What is Secondary Fermentation?
Secondary fermentation, or carbonation, is a short fermentation done in the barrel or bottles to add some sparkle to your drinks. In beer, it also enables the traditional head to be produced.
When fermenting with yeast, alcohol and carbon dioxide (CO2) are produced. The primary fermentation is purely for alcohol production, and any CO2 produced is allowed to escape. The secondary fermentation will barely affect the alcohol level but should produce enough CO2 to pressurise a barrel or bottles.
For secondary fermentation to work, you need an adequate amount of sugar to produce enough CO2 to raise the pressure to 3 PSI or above. Once the pressure is 3 PSI or above any further gas produced cannot escape the beer or wine. The usual amount of sugar is about 4 or 5 grams, or a level teaspoon, of brewing sugar per pint or 500 ml bottle. When scaling this measurement up for a 5-gallon barrel, you will need 160g-200g of dextrose for secondary fermentation. It is worth noting that by pressurising this way you are making a “real ale.”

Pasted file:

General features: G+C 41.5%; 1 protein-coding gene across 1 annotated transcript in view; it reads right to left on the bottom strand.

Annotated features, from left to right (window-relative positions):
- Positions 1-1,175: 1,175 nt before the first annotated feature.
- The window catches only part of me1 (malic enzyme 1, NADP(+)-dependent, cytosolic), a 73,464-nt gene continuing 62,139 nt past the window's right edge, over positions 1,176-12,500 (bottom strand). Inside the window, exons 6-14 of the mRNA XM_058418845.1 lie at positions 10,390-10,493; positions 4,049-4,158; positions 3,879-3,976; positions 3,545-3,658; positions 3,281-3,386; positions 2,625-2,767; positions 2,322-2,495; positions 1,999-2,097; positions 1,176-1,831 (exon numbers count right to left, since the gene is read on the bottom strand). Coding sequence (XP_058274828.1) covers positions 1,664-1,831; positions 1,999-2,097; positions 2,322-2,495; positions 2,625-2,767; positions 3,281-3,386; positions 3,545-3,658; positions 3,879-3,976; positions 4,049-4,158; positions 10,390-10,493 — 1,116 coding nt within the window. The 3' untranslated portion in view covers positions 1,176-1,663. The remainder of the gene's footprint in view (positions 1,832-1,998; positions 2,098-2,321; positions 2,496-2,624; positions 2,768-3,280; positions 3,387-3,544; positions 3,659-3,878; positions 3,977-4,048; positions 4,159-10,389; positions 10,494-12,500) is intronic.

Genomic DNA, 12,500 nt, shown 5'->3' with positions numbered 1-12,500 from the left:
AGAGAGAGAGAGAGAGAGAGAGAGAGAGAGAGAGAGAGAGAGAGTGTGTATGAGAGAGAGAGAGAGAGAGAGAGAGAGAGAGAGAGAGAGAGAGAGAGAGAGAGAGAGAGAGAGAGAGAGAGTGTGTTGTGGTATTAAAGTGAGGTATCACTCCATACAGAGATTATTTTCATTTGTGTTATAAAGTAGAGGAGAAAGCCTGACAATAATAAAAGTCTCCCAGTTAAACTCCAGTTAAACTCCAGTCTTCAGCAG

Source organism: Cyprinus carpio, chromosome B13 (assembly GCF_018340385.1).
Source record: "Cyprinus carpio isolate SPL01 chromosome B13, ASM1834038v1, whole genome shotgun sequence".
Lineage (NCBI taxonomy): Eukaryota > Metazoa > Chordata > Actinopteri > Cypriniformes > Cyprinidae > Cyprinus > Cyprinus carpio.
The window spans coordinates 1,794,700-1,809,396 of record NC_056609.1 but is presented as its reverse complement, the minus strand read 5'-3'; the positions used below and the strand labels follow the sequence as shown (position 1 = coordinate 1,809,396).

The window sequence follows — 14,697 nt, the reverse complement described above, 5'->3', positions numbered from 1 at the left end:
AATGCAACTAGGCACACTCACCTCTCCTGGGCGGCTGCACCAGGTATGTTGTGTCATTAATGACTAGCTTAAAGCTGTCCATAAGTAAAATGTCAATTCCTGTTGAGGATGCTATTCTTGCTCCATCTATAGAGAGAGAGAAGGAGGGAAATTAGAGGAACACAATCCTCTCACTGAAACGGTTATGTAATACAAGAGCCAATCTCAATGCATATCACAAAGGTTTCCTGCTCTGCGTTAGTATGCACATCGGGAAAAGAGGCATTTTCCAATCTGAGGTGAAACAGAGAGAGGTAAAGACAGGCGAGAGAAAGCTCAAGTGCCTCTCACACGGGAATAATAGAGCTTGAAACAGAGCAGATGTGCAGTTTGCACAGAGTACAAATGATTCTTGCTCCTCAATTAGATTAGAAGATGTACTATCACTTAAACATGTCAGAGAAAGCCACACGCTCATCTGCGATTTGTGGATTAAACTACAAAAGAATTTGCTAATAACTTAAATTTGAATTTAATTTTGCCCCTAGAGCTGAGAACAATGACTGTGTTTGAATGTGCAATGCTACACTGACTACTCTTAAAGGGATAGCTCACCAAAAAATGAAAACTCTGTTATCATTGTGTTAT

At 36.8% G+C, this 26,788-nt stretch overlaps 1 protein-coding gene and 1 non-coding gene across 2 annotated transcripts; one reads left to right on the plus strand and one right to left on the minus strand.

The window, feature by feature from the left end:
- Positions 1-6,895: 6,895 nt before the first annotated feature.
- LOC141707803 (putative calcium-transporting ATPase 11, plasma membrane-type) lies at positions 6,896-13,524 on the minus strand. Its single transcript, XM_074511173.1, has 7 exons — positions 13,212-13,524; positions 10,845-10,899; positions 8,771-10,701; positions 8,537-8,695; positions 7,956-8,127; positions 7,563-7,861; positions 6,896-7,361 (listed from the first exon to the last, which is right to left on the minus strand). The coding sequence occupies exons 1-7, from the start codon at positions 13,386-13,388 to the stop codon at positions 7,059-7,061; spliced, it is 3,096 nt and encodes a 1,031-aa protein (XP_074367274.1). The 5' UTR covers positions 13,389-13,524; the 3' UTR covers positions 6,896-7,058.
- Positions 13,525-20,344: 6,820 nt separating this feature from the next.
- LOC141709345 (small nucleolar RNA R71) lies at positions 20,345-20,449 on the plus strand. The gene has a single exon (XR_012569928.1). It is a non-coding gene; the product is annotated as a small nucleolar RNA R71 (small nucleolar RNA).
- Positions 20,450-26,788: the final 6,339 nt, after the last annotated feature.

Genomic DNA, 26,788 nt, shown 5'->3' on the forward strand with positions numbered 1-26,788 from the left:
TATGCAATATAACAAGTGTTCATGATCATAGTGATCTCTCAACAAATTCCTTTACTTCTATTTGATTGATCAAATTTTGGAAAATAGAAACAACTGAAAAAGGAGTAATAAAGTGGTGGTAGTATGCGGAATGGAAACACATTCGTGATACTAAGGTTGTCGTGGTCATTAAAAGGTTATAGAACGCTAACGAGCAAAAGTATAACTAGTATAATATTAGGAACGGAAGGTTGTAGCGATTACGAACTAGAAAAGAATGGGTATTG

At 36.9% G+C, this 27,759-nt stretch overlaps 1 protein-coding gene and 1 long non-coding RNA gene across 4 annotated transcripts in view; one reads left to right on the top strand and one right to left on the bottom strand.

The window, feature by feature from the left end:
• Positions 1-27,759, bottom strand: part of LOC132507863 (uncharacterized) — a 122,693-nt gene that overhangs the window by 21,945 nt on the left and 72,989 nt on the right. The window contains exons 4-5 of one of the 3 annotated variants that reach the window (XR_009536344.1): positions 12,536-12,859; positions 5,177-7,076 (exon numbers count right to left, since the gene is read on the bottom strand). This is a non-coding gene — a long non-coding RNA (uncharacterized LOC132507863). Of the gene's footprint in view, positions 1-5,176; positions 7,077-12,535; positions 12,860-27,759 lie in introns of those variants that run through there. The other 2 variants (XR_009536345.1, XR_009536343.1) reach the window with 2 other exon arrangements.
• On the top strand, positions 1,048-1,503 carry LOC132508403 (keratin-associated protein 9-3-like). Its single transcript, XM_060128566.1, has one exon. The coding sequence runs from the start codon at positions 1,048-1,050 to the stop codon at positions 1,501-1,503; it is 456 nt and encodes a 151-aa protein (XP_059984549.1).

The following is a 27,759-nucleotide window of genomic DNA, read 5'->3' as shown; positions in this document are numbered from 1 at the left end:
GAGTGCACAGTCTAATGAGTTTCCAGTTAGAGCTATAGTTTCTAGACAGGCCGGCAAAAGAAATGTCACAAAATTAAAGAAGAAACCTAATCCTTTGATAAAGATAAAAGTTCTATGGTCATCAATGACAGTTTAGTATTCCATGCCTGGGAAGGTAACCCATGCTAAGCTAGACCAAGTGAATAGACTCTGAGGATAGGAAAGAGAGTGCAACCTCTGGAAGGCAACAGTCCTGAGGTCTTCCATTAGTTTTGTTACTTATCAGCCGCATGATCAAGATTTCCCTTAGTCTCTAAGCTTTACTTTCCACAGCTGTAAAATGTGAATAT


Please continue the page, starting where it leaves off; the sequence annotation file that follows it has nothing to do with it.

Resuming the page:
Each manufacturer will have their own set of instructions on the pack. Carbonation drops are much easier to use, especially with bottles.
Secondary fermentation needs to be done at the same temperature as the primary fermentation allow 24 hours for carbonation.
This is generally more than enough time. Once the 24 hours is up, You can store barrels and bottles anywhere cool and out of direct sunlight.
If you are using bottles remember to keep a few in the fridge.